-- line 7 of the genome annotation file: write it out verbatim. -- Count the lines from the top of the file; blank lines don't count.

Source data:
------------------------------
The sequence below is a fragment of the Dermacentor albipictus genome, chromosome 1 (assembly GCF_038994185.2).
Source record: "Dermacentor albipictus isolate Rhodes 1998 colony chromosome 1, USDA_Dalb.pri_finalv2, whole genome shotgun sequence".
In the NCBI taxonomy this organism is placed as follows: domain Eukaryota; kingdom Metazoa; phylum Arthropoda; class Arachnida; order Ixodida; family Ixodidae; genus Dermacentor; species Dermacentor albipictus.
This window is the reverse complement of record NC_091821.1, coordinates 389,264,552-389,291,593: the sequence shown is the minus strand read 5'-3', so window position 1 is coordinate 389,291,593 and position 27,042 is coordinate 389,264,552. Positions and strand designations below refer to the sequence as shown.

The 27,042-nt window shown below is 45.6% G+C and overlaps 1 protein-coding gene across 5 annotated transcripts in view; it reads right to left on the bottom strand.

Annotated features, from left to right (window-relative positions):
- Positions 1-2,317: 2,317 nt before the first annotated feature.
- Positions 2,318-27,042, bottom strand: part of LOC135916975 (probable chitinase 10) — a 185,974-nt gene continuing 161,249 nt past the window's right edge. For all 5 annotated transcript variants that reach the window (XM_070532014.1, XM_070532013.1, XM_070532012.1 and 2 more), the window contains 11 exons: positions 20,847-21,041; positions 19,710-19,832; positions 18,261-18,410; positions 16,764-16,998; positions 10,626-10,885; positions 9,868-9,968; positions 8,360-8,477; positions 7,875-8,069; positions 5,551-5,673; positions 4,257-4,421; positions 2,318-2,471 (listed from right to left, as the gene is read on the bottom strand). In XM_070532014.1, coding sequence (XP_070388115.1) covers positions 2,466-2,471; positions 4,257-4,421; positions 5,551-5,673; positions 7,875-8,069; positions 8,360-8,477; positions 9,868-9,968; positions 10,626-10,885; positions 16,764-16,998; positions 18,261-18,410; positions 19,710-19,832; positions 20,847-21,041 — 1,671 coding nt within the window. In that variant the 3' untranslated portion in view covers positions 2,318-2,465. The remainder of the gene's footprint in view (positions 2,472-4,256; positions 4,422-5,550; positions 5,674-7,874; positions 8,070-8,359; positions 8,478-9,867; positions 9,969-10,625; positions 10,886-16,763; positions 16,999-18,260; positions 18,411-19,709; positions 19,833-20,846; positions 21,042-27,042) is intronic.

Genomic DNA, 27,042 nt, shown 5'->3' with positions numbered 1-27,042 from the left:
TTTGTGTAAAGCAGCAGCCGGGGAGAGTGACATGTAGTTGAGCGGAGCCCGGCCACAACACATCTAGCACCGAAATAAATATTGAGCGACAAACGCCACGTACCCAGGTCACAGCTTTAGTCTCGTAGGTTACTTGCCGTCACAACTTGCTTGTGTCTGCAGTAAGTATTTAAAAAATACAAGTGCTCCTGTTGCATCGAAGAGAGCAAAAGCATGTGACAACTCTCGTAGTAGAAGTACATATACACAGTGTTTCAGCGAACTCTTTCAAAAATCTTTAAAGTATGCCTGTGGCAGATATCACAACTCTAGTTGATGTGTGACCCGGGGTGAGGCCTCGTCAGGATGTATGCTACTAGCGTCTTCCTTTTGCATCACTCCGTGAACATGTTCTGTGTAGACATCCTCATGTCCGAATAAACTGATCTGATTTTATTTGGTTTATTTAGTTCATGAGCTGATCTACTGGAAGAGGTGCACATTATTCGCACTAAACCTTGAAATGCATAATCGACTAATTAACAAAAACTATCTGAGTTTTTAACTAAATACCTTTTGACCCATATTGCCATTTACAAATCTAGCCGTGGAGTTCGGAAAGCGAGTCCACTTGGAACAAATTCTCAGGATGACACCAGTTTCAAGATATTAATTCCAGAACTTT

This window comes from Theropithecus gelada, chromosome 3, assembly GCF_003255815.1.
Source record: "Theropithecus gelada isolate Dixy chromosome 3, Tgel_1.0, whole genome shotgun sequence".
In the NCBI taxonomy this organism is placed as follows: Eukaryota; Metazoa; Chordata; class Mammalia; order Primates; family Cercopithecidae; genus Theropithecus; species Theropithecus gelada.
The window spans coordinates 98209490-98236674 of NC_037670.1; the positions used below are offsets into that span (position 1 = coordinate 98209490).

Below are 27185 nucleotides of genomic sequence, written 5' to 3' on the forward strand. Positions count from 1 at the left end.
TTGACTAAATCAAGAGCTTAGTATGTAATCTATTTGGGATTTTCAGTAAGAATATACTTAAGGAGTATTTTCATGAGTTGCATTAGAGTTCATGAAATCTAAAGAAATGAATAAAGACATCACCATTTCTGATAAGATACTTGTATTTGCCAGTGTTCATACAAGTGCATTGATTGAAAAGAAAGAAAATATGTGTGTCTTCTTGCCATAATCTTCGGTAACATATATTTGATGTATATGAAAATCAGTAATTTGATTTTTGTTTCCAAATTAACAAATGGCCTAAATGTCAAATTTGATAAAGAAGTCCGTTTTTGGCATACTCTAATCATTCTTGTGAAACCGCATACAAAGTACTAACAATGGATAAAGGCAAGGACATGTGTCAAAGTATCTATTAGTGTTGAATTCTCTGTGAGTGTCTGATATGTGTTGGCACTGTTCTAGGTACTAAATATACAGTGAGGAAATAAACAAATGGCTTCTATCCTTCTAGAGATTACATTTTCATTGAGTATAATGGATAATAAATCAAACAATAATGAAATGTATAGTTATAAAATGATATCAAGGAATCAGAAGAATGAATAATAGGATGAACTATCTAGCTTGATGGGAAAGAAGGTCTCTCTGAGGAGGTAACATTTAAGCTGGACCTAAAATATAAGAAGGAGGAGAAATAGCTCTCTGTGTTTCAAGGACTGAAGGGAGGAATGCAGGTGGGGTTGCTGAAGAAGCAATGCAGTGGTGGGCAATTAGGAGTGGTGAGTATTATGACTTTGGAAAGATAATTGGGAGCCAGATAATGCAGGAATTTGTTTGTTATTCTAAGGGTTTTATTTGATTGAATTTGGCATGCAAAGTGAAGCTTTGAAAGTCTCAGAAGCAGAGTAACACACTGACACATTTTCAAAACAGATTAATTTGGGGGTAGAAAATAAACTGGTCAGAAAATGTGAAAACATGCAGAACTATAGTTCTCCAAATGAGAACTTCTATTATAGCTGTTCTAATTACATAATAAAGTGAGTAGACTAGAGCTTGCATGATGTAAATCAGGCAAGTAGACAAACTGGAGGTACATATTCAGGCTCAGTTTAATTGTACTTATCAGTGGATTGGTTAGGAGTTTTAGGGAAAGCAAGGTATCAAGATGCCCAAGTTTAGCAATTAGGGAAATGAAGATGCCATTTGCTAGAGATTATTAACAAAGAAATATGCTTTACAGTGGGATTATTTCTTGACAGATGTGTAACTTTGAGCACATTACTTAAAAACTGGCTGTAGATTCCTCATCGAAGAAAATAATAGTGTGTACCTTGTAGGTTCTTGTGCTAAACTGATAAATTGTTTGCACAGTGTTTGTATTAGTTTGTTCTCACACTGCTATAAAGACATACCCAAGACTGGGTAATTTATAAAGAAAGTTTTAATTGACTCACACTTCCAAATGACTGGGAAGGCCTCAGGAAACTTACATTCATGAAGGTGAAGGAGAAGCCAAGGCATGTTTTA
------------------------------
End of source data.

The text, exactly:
- Positions 1-2,317: 2,317 nt before the first annotated feature.